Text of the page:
American multinational technology company Google has earmarked US$1 billion for digital transformation in Africa.
It made the announcement during the maiden edition of the Google for Africa event during the week.
Google CEO Sundar Pichai announced a US$1-billion investment in Africa over five years covering a range of initiatives, such as improving connectivity and investing in start-ups.
Pichai said Africa was booming and that the company was excited to demonstrate this at its first Google for Africa event.
“Of course, Africa also faces considerable challenges. The pandemic continues to have a profound impact on communities on this continent and around the world,” said Pichai.
Pichai added that they have found that technology can be of great help to many on the continent.
“Being useful in these moments is at the heart of our mission: to organise the information available in the world and make it universally accessible and useful,” said Pichai.
Pichai added that the dynamic will only grow, since 300 million people will be connected to the internet in Africa over the next five years.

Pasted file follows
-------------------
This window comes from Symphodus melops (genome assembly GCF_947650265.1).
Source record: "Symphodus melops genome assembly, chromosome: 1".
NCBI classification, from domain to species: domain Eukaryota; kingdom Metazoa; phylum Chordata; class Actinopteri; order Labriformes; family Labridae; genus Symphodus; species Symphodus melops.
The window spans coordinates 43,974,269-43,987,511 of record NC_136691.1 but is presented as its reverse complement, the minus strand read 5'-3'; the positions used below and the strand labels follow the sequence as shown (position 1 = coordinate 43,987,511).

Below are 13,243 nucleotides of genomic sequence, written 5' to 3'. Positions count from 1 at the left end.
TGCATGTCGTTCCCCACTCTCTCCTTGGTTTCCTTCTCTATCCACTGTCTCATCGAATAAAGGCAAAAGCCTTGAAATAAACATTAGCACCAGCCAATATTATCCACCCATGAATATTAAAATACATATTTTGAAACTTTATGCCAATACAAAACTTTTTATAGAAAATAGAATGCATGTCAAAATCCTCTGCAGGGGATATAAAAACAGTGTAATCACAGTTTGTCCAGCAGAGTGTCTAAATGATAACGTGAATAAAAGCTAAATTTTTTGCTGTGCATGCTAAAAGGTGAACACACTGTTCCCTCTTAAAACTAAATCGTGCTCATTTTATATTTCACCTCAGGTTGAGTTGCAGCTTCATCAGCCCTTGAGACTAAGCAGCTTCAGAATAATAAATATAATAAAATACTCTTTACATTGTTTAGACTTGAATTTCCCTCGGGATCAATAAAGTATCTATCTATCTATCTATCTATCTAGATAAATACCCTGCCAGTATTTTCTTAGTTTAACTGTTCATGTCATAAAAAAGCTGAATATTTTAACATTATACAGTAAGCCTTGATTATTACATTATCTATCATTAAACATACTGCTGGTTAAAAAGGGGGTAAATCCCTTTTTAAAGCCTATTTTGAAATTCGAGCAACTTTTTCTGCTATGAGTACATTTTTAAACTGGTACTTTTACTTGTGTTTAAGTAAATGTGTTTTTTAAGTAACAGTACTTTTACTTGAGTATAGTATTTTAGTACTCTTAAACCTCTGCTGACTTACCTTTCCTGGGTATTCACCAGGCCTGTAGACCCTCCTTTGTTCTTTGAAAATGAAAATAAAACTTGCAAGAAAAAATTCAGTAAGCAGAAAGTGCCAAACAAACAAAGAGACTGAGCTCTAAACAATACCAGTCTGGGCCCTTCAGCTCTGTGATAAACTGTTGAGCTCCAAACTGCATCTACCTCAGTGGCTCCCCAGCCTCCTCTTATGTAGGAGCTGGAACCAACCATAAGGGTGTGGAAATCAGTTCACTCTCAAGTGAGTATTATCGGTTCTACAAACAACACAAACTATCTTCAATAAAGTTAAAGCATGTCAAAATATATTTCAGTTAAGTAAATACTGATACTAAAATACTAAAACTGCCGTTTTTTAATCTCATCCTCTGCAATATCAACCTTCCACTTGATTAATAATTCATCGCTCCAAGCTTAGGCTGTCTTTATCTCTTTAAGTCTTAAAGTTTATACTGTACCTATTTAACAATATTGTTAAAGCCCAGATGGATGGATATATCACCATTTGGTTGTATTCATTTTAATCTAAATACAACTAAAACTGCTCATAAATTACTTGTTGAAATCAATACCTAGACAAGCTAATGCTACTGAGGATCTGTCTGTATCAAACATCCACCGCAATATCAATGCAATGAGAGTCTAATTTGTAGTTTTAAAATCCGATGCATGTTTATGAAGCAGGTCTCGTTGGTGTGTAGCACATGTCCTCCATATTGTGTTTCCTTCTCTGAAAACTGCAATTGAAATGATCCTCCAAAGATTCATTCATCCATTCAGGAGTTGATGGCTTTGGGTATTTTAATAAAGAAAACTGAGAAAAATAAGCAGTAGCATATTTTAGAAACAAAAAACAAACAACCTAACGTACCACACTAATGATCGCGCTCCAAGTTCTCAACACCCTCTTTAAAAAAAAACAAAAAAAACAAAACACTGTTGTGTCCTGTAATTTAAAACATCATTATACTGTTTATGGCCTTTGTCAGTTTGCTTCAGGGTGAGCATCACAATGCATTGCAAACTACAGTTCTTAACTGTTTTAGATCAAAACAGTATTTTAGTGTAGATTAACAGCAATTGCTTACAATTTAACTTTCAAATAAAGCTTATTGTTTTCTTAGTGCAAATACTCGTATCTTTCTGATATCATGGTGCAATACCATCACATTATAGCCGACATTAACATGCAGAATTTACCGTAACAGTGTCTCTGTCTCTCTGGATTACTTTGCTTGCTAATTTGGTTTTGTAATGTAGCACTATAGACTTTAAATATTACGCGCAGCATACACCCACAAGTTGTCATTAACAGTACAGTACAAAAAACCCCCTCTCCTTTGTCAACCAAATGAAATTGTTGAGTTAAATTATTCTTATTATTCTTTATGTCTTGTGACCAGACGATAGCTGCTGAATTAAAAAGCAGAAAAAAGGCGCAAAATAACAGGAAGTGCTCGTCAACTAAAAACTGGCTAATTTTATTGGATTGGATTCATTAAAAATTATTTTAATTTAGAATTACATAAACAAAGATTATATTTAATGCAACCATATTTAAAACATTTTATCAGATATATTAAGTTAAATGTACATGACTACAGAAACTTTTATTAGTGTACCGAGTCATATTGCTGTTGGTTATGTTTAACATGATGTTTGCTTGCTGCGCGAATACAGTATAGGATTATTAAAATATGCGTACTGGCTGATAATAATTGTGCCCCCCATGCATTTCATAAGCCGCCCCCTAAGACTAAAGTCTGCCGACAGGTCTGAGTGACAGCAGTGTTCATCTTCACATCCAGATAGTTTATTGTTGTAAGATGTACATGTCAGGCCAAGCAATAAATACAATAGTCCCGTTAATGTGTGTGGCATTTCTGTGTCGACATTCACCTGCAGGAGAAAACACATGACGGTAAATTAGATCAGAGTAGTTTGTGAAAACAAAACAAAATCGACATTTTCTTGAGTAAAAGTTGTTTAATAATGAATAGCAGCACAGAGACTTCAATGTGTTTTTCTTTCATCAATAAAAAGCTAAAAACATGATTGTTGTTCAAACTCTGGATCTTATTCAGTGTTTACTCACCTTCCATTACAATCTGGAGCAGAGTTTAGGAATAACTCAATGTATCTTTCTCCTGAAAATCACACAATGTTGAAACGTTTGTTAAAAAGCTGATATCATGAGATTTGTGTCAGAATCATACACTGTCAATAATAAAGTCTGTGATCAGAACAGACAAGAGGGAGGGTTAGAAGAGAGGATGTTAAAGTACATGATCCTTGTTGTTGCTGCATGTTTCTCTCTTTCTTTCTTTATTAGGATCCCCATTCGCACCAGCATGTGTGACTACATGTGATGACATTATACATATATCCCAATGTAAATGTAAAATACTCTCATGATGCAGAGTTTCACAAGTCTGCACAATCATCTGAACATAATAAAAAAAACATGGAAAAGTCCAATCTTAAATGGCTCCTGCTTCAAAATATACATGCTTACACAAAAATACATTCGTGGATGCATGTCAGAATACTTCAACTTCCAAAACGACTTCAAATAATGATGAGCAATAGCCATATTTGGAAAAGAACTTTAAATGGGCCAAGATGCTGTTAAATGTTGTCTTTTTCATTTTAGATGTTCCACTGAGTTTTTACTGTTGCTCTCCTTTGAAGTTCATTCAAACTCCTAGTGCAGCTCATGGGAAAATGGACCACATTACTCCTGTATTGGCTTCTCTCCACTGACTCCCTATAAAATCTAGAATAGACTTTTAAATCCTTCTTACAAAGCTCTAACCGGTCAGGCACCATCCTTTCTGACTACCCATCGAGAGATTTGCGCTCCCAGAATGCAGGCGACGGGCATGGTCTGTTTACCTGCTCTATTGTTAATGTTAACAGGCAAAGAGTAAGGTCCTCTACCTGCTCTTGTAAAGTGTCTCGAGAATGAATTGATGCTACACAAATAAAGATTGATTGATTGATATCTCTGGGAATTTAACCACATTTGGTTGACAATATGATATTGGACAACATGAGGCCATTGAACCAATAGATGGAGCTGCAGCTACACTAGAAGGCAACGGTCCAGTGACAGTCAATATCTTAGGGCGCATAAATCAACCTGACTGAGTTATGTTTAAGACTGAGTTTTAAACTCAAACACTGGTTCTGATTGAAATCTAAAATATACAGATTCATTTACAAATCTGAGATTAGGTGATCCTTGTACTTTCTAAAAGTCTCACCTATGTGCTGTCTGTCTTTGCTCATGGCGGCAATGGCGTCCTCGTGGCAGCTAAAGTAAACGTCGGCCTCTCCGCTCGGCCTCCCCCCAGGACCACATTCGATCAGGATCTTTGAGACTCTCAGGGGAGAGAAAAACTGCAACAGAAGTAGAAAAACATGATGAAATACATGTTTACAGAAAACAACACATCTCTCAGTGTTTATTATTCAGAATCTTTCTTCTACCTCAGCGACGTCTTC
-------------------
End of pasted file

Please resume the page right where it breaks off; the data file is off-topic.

He added that many of them were young, creative and enterprising, and were ready to innovate and seize opportunities.
“Since we opened our first offices in Africa, we have given 100 million Africans access to the internet for the first time and given digital tools to millions of businesses and creators.”
According to Pichai, the investment will support the continent’s digital transformation in four key areas.
It will enable affordable access and help develop products for every type of user on the African continent, and support companies in their digital transformation.
It will further help entrepreneurs and stimulate the emergence of next-generation technologies, and support non-profit organisations that strive to improve living conditions in Africa.